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Two months ago, I decided to step away from social media.
Particularly from Facebook, to cut my time on it. At the start of the pandemic, it felt like an excellent way to check in on friends I couldn’t see. But with all the political upheaval, misinformation, and conspiracy theories, I became annoyed and anxious.
When I first joined Facebook close to a decade ago, it was to keep in touch with old and current friends and family members. We’d share our day, pictures of our pets and travels, maybe the occasional project or recipe. As much as I hate Facebook, I must admit it was fun back then.
However, as the years went by, it started to transform into a highly toxic place.
A family member would complain about migrants, a friend would make fun or attack political opponents, someone else would post offensive memes. Even I would take the time to complain about the government and things I had no control over. Drama was (and still is) a daily occurrence over there.
Every time I logged off, I’d feel terrible, and some days, I even felt scared.
Add an unhealthy dose of Compareschlager after spending time in business groups where everyone shared their success stories. In what has been one of my most challenging business years, it’s no wonder that my self-esteem and creativity went downhill. Plus, there was the constant pressure to post daily on Instagram, fighting the algorithm like Goliath, making zero sales, and feeling frustrated at the end of each day.
Have you noticed how this environment loves to feed on negative emotions? Users love to stamp scarlet letters with a hashtag on a stranger without thinking they might ruin their life. We’ve lost empathy and compassion when interacting with people we’ve never seen in real life.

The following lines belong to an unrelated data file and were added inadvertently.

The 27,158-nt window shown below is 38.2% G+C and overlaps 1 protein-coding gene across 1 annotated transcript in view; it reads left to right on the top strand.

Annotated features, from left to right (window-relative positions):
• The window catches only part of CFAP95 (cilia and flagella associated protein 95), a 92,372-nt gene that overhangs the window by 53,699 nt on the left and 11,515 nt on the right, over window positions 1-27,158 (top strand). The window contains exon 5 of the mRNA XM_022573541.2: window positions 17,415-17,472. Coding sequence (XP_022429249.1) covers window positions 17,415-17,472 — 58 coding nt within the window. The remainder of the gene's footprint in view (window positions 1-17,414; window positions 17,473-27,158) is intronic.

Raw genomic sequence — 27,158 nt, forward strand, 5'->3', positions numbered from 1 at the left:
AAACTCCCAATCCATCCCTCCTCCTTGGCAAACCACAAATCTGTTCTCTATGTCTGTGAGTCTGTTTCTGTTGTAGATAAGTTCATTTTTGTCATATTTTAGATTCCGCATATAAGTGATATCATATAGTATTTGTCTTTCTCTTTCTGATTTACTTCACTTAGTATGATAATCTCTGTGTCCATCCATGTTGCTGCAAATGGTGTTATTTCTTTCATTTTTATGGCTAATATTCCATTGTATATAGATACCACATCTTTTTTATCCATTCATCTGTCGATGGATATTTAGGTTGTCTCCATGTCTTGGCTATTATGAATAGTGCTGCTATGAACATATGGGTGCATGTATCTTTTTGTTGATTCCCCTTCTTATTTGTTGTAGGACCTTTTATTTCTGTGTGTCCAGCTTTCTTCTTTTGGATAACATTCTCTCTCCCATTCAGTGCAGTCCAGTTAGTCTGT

Instead of making the world broader by exposing ourselves to a wide range of opinions, social media has made it smaller, tailored to your particular way of thinking.
They’ve contributed over and over again to the widespread division in our society. It’s a constant “us vs. them” scenario no matter where you look. Do we really need to ask ourselves why the world is so fucked up right now?
Don’t get me started about the whole privacy thing. Facebook’s latest spy glasses gross me out. You know they won’t only be used to keep records of vacations and parties. You can be sure that, eventually, facial recognition will be built into them. And what could go wrong with that? 🙄
Facebook (and Instagram) know how toxic they are, and they don’t give a crap. They’ve made their apps extremely addictive, so they always win. You’re not the customer. You’re their damn product.
And you will always lose: be it your sanity, your time, self-esteem and self-worth, happiness, a good night’s rest, your privacy, and even democracy.
As someone who has suffered from major depression for most of my adult life and bouts of OCD, these things were exhausting and brought up familiar feelings.
Leaving social media… at least for a while
Luckily I had enough awareness to realize that spending more time doomscrolling on social media would send me on a downward spiral. Obsessing over new virus variants, daily case numbers, and local elections wasn’t doing me any good either. Going that route in the middle of a pandemic would make everything even worse.
I took a much-needed break at the beginning of July. I first deleted Facebook from my phone, though I still logged on through my computer for a few days after. That wasn’t helping me. I installed a browser plugin to block Facebook for good. After a week or two, I broke the cycle to check in every day. A day became a week, then a month.
For the first time in a long time, I had more hours in the day to do other more enjoyable things.
I returned to all the Domestika classes that had been waiting for months for my attention. I began drawing, playing around with watercolors, and experimenting with gouache as well. I worked on new dolls without the pressure of sharing the process on Instagram. I became more active in a world that expects you to passively watch the days and pictures go by on a tiny screen.
And it felt awesome.